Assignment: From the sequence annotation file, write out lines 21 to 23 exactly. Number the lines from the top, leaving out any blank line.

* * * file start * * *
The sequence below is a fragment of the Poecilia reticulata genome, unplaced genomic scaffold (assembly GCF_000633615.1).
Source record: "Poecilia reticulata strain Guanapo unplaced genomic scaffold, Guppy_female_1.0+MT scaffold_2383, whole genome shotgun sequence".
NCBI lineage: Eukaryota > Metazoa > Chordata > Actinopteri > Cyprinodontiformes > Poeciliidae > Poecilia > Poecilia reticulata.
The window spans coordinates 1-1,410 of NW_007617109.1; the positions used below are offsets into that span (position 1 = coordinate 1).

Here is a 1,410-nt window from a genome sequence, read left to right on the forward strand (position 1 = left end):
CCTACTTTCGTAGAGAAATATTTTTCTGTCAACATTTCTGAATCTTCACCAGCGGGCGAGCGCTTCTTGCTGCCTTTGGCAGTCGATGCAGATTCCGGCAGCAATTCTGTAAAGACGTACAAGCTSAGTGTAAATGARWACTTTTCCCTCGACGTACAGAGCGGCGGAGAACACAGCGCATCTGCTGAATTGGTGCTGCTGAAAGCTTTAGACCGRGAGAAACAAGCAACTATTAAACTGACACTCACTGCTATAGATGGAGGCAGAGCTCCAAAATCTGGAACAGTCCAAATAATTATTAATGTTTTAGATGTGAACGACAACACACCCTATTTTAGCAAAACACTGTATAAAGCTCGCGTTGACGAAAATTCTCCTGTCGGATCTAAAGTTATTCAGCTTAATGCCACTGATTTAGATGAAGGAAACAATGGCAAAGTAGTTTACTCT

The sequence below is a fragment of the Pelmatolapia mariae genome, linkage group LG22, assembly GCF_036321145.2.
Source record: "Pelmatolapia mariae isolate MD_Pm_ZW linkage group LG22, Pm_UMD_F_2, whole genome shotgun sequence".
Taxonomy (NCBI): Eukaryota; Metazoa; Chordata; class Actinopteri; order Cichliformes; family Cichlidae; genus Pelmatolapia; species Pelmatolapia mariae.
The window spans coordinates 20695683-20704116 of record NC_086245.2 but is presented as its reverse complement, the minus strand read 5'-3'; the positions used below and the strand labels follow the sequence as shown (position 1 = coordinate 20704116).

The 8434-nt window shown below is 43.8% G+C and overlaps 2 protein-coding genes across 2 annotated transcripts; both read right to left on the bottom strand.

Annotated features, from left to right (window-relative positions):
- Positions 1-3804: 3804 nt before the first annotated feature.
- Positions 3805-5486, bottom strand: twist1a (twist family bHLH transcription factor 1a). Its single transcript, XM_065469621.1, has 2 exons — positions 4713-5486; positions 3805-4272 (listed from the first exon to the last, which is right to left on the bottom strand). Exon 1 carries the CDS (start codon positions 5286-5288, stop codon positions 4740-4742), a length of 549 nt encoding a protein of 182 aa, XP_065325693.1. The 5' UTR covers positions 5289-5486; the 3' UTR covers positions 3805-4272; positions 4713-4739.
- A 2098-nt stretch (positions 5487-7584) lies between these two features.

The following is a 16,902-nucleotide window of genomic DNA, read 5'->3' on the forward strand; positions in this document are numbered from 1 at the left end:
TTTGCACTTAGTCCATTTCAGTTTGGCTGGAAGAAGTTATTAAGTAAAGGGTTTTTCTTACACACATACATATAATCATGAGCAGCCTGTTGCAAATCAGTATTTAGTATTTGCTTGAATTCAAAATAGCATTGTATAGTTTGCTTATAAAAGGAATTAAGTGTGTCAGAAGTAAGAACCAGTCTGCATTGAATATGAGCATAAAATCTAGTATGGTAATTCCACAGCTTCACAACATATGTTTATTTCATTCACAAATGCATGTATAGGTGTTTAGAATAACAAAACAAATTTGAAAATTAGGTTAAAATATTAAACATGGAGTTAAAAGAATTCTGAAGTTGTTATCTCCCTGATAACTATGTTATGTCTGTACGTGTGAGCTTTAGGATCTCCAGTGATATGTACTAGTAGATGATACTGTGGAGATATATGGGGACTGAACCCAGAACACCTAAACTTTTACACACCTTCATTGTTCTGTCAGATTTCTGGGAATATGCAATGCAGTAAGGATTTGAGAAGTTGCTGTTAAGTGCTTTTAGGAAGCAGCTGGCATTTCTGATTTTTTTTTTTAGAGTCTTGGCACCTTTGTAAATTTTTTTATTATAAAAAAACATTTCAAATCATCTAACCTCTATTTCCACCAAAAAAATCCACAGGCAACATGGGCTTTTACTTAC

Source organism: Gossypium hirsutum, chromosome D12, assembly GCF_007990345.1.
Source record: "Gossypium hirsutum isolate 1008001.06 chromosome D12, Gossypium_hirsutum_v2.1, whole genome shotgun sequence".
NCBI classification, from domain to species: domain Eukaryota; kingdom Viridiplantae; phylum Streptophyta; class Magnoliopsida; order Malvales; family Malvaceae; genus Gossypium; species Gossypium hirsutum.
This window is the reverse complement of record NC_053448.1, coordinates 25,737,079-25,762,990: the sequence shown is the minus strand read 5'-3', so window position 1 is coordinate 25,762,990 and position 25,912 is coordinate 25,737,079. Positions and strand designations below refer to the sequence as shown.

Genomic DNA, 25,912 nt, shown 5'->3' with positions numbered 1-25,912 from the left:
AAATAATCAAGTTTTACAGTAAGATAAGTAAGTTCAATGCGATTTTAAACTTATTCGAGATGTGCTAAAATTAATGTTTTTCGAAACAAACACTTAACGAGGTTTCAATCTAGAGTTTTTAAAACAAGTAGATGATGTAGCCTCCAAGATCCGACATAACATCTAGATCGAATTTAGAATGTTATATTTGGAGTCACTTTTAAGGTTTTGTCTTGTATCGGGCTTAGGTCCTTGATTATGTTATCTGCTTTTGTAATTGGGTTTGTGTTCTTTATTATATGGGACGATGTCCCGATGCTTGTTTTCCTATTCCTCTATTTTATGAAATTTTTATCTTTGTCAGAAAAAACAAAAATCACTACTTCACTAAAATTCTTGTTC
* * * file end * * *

This window is the reverse complement of record NC_053448.1, coordinates 25,737,079-25,762,990: the sequence shown is the minus strand read 5'-3', so window position 1 is coordinate 25,762,990 and position 25,912 is coordinate 25,737,079. Positions and strand designations below refer to the sequence as shown.

Genomic DNA, 25,912 nt, shown 5'->3' with positions numbered 1-25,912 from the left:
AAATAATCAAGTTTTACAGTAAGATAAGTAAGTTCAATGCGATTTTAAACTTATTCGAGATGTGCTAAAATTAATGTTTTTCGAAACAAACACTTAACGAGGTTTCAATCTAGAGTTTTTAAAACAAGTAGATGATGTAGCCTCCAAGATCCGACATAACATCTAGATCGAATTTAGAATGTTATATTTGGAGTCACTTTTAAGGTTTTGTCTTGTATCGGGCTTAGGTCCTTGATTATGTTATCTGCTTTTGTAATTGGGTTTGTGTTCTTTATTATATGGGACGATGTCCCGATGCTTGTTTTCCTATTCCTCTATTTTATGAAATTTTTATCTTTGTCAGAAAAAACAAAAATCACTACTTCACTAAAATTCTTGTTC